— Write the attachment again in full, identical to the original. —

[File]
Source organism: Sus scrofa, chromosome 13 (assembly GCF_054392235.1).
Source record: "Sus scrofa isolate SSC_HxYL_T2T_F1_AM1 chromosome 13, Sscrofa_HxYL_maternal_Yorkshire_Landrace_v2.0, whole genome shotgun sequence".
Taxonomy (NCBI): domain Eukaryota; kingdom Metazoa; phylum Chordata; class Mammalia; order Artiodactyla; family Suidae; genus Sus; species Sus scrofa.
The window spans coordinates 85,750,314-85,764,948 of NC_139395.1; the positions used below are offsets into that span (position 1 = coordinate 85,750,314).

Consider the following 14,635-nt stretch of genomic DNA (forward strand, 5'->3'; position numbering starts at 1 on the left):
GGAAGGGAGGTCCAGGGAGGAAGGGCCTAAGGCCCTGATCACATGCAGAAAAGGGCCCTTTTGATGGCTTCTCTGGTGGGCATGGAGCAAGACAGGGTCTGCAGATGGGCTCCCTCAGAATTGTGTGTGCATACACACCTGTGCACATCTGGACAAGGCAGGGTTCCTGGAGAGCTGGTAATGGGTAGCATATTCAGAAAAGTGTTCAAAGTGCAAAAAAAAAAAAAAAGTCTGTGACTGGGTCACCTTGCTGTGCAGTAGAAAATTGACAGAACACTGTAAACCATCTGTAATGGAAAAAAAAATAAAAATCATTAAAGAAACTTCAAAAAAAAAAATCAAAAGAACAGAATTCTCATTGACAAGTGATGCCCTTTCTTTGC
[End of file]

Source organism: Sus scrofa, chromosome 13 (assembly GCF_054392235.1).
Source record: "Sus scrofa isolate SSC_HxYL_T2T_F1_AM1 chromosome 13, Sscrofa_HxYL_maternal_Yorkshire_Landrace_v2.0, whole genome shotgun sequence".
Taxonomy (NCBI): domain Eukaryota; kingdom Metazoa; phylum Chordata; class Mammalia; order Artiodactyla; family Suidae; genus Sus; species Sus scrofa.
The window spans coordinates 85,750,314-85,764,948 of NC_139395.1; the positions used below are offsets into that span (position 1 = coordinate 85,750,314).

Consider the following 14,635-nt stretch of genomic DNA (forward strand, 5'->3'; position numbering starts at 1 on the left):
GGAAGGGAGGTCCAGGGAGGAAGGGCCTAAGGCCCTGATCACATGCAGAAAAGGGCCCTTTTGATGGCTTCTCTGGTGGGCATGGAGCAAGACAGGGTCTGCAGATGGGCTCCCTCAGAATTGTGTGTGCATACACACCTGTGCACATCTGGACAAGGCAGGGTTCCTGGAGAGCTGGTAATGGGTAGCATATTCAGAAAAGTGTTCAAAGTGCAAAAAAAAAAAAAAAGTCTGTGACTGGGTCACCTTGCTGTGCAGTAGAAAATTGACAGAACACTGTAAACCATCTGTAATGGAAAAAAAAATAAAAATCATTAAAGAAACTTCAAAAAAAAAAATCAAAAGAACAGAATTCTCATTGACAAGTGATGCCCTTTCTTTGC